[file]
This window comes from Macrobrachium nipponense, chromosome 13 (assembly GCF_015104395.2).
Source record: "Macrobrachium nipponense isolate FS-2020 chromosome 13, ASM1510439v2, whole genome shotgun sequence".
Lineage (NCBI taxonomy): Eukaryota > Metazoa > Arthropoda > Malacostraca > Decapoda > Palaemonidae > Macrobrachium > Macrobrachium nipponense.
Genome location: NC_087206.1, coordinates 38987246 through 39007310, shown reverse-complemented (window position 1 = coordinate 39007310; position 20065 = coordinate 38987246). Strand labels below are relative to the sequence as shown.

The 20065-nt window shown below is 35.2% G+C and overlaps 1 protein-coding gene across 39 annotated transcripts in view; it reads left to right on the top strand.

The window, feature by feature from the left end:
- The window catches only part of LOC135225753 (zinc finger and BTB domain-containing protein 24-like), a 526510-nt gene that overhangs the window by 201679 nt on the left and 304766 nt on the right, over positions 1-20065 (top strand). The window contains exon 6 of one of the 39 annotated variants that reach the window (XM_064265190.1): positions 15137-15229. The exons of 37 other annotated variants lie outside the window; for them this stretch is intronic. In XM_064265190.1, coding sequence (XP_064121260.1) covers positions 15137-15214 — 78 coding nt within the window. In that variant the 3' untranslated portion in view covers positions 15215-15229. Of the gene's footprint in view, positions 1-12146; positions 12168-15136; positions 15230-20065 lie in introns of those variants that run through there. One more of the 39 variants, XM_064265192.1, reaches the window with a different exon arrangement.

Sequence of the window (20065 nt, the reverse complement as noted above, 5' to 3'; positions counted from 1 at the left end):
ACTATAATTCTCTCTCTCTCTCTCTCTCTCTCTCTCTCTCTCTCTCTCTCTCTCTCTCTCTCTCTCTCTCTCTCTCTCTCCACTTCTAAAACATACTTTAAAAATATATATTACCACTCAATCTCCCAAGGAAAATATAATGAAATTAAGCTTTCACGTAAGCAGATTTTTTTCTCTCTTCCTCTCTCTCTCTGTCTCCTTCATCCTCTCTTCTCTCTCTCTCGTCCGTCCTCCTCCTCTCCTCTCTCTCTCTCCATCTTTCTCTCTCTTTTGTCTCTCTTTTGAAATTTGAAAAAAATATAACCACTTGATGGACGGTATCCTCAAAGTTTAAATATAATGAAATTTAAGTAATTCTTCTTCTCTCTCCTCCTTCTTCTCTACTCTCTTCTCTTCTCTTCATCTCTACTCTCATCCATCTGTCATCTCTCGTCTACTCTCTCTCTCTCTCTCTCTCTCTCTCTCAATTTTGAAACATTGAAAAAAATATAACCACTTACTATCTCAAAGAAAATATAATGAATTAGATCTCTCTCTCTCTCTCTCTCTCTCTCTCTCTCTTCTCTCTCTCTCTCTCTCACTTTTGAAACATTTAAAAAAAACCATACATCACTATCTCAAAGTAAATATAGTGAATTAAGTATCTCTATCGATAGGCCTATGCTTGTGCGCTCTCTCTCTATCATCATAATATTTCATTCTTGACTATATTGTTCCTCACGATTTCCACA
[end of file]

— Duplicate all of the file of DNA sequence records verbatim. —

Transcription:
This window comes from Macrobrachium nipponense, chromosome 13 (assembly GCF_015104395.2).
Source record: "Macrobrachium nipponense isolate FS-2020 chromosome 13, ASM1510439v2, whole genome shotgun sequence".
Lineage (NCBI taxonomy): Eukaryota > Metazoa > Arthropoda > Malacostraca > Decapoda > Palaemonidae > Macrobrachium > Macrobrachium nipponense.
Genome location: NC_087206.1, coordinates 38987246 through 39007310, shown reverse-complemented (window position 1 = coordinate 39007310; position 20065 = coordinate 38987246). Strand labels below are relative to the sequence as shown.

The 20065-nt window shown below is 35.2% G+C and overlaps 1 protein-coding gene across 39 annotated transcripts in view; it reads left to right on the top strand.

The window, feature by feature from the left end:
- The window catches only part of LOC135225753 (zinc finger and BTB domain-containing protein 24-like), a 526510-nt gene that overhangs the window by 201679 nt on the left and 304766 nt on the right, over positions 1-20065 (top strand). The window contains exon 6 of one of the 39 annotated variants that reach the window (XM_064265190.1): positions 15137-15229. The exons of 37 other annotated variants lie outside the window; for them this stretch is intronic. In XM_064265190.1, coding sequence (XP_064121260.1) covers positions 15137-15214 — 78 coding nt within the window. In that variant the 3' untranslated portion in view covers positions 15215-15229. Of the gene's footprint in view, positions 1-12146; positions 12168-15136; positions 15230-20065 lie in introns of those variants that run through there. One more of the 39 variants, XM_064265192.1, reaches the window with a different exon arrangement.

Sequence of the window (20065 nt, the reverse complement as noted above, 5' to 3'; positions counted from 1 at the left end):
ACTATAATTCTCTCTCTCTCTCTCTCTCTCTCTCTCTCTCTCTCTCTCTCTCTCTCTCTCTCTCTCTCTCTCTCTCTCTCCACTTCTAAAACATACTTTAAAAATATATATTACCACTCAATCTCCCAAGGAAAATATAATGAAATTAAGCTTTCACGTAAGCAGATTTTTTTCTCTCTTCCTCTCTCTCTCTGTCTCCTTCATCCTCTCTTCTCTCTCTCTCGTCCGTCCTCCTCCTCTCCTCTCTCTCTCTCCATCTTTCTCTCTCTTTTGTCTCTCTTTTGAAATTTGAAAAAAATATAACCACTTGATGGACGGTATCCTCAAAGTTTAAATATAATGAAATTTAAGTAATTCTTCTTCTCTCTCCTCCTTCTTCTCTACTCTCTTCTCTTCTCTTCATCTCTACTCTCATCCATCTGTCATCTCTCGTCTACTCTCTCTCTCTCTCTCTCTCTCTCTCTCAATTTTGAAACATTGAAAAAAATATAACCACTTACTATCTCAAAGAAAATATAATGAATTAGATCTCTCTCTCTCTCTCTCTCTCTCTCTCTCTCTTCTCTCTCTCTCTCTCTCACTTTTGAAACATTTAAAAAAAACCATACATCACTATCTCAAAGTAAATATAGTGAATTAAGTATCTCTATCGATAGGCCTATGCTTGTGCGCTCTCTCTCTATCATCATAATATTTCATTCTTGACTATATTGTTCCTCACGATTTCCACA